With the midterms only days away we are hearing with greater frequency that the election will be decided by turnout. This is an enduring political cliché that I have heard in reference to every American election I can remember. It has been around for so long because it is both obviously true-all elections are decided by who votes-but also somehow makes the speaker sound informed. It is a perfect response to a question about a race in a district or state that you have not been following. Moreover, many partisan pundits, observers and activists repeat this line not as an attempt at political analysis, but as a way to mobilize voters. In all elections getting supporters to the polls is critical, so repeating the importance of turnout can be impactful.
There are drawbacks, both analytical and political, to the frequent repetition of the turnout platitude. The most glaring analytical problem is that it is tautological. Saying an election will be decided by which party gets more of their voters to turn out is essentially saying that whoever gets the most votes will win. This is true, but somewhat short of groundbreaking insight. Nonetheless, the turnout sound bite has some elements that are relevant; the ability to mobilize loyal party members who rarely vote-low income African Americans for the Democrats and rural white men for the Republican is indeed a key factor in many races. However, voter suppression laws and voting rights in general are also part of the turnout question. For Democrats, mobilizing older and low income African Americans and Latinos in many states is not just about encouraging them to vote, but also about making sure they are allowed to vote once they get to the polls. To ignore this when discussing turnout is disingenuous.
The turnout assertion is also intellectually lazy and, if believed, unhelpful for democracy. Focusing too much on turnout suggests that nothing else is important. If everything comes down to turnout, then there is no need to probe issues, look at why some voters are undecided or even to campaign outside of a party’s political base.
Clichés aside, the midterm election is about much more than turnout. It is a clash between two parties with very different messages. The Democratic message is that Trump is an embarrassment and threat to our democracy and that allowing the Republicans to maintain control of Congress for the next two years would give him a free hand to make healthcare more expensive, gut environmental regulations and cause domestic and international havoc. The Republicans have countered with an argument that Trump has turned the economy around and that empowering left-leaning Democrats will threaten the growth and job creation that the Republicans have provided. Not all Americans know which argument is more compelling. Many see elements of truth in both, while other Americans are focusing on important local issues as they head to the polls. Those kinds of voters may decide to stay home, but it is more likely they have recently made up their minds or will do so in the next few days based on issues and candidates. That is normal and healthy in a democracy.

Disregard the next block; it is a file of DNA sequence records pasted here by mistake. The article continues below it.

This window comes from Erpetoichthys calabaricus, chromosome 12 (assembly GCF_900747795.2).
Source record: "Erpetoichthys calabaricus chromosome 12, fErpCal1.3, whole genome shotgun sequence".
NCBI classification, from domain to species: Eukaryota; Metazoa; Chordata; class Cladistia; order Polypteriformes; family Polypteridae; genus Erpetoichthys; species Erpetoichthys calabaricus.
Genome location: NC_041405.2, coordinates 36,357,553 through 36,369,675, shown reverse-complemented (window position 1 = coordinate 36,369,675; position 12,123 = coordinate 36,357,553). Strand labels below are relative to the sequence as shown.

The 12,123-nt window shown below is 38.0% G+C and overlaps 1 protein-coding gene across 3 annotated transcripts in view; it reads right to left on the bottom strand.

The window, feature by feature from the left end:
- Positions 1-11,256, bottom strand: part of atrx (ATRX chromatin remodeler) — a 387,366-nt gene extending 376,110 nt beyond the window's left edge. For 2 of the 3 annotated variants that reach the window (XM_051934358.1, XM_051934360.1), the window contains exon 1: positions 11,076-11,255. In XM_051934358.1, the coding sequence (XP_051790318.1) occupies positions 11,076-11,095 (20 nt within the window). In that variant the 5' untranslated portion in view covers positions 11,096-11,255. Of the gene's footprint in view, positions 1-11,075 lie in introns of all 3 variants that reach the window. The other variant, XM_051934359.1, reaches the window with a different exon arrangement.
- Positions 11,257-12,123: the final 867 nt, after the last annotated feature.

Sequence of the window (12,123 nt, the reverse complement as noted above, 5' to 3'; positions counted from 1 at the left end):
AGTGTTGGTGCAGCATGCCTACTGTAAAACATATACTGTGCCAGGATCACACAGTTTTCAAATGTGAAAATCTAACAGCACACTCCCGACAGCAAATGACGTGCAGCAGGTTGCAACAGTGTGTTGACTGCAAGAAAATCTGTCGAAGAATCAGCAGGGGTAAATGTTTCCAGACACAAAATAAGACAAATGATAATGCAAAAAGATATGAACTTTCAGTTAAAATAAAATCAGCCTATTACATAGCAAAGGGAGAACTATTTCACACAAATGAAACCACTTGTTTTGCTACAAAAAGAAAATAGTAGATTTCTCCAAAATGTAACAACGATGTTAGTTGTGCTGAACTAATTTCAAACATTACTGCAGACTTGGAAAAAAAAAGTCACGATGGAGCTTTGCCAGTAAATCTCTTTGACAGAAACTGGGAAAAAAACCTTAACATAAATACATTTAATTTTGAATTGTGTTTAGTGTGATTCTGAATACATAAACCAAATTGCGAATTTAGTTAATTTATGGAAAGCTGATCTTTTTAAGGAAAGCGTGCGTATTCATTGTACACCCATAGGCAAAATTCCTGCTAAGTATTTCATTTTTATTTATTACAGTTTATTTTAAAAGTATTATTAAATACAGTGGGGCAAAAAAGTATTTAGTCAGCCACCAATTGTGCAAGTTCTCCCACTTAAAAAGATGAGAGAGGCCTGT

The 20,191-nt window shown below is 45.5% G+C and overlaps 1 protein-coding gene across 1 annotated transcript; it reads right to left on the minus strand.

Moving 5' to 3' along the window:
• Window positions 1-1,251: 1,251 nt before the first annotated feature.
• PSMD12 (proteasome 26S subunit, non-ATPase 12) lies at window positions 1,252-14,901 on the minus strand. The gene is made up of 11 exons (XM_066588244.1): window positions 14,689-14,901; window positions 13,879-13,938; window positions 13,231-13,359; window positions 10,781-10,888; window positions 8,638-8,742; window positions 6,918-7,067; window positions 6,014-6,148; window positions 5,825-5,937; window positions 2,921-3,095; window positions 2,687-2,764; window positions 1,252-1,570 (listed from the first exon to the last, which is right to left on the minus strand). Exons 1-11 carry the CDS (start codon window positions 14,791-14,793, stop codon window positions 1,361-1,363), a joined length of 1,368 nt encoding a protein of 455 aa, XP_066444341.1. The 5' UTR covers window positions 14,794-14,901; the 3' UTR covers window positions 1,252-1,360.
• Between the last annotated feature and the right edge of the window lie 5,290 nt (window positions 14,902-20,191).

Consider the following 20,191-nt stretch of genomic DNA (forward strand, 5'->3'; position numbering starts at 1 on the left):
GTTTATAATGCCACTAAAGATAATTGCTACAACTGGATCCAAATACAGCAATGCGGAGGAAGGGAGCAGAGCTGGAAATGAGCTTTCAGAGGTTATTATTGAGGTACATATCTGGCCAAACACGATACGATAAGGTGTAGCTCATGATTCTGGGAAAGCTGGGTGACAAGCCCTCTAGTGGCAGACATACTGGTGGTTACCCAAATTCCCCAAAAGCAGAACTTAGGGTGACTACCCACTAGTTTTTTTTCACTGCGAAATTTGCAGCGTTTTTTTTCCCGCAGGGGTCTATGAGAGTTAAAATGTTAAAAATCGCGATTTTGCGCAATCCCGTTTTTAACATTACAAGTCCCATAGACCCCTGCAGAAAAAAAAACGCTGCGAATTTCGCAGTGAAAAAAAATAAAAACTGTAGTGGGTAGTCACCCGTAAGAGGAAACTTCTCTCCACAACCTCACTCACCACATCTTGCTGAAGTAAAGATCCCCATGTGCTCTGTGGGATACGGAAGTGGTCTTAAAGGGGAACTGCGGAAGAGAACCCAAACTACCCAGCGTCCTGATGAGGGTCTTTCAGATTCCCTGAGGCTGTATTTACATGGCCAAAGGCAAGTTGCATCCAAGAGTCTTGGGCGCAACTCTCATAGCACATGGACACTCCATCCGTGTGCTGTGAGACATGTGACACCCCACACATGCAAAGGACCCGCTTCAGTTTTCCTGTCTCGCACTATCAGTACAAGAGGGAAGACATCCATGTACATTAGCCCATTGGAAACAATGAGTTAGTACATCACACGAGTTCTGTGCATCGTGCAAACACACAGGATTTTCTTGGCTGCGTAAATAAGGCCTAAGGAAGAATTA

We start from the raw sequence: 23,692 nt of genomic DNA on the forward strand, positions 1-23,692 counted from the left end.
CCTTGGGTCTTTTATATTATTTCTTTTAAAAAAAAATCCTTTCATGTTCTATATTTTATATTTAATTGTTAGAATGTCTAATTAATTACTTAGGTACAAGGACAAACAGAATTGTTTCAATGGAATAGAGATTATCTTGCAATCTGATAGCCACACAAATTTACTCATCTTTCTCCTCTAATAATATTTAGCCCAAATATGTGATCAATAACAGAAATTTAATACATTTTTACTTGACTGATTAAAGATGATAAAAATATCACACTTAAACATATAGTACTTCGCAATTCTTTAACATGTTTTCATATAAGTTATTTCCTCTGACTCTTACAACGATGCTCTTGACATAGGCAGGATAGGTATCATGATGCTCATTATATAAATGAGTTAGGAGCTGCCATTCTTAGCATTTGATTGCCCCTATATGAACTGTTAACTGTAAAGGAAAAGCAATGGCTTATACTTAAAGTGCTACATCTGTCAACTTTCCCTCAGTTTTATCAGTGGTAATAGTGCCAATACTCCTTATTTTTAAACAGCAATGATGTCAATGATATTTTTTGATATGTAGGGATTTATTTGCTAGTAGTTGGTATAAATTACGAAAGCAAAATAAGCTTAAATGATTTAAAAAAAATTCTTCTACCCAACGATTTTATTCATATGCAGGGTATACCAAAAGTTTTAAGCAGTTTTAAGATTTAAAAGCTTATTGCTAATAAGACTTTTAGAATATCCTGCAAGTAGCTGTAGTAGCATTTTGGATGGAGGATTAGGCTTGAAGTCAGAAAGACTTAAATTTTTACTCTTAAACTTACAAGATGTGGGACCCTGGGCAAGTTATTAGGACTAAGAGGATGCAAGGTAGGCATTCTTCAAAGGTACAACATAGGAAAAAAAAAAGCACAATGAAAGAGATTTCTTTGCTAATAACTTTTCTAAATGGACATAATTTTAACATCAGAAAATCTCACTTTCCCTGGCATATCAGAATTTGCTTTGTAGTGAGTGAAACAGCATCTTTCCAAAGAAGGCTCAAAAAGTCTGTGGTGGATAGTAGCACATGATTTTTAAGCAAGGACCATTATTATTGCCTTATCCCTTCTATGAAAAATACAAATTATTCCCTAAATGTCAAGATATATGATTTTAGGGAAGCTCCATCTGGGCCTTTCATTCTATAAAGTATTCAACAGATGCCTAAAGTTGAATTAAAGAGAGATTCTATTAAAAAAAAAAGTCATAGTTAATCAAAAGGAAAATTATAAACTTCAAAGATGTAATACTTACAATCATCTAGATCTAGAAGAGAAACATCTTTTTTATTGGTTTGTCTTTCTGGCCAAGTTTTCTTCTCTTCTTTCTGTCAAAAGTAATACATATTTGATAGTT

The turnout narrative marginalizes those voters, all but suggesting they don’t exist. Turnout campaigns mean that candidates only talk to committed supporters, thus contributing to the echo chambers that have helped increase political and cultural polarization in America This is bad for American democracy because it disincentivizes dialog and debate between citizens. After all, why bother trying to persuade somebody to support your candidate or party if it is only about turnout. The absence of this dialog and debate, particularly during an election, means that we have given up on trying to talk reason to each other. The campaigns themselves know that the election is not about turnout and continue to try to persuade voters, making it puzzling why pundits insist on repeating this idea about turnout being the only thing that matters and, in doing so, sending a clear message to listeners and readers that trying to change the mind of a fellow citizen would be fruitless.
Most pundits who proclaim that it will all come down to turnout do not intend to limit political discourse or suggest that there is no point in trying to change anybody’s mind. It is more likely that they have run out of things to say about an election that has been relentlessly analyzed for the better part of two years. Despite this, when Americans hear the turnout mantra every day, it leads us to believe it, and all it implies, is true.
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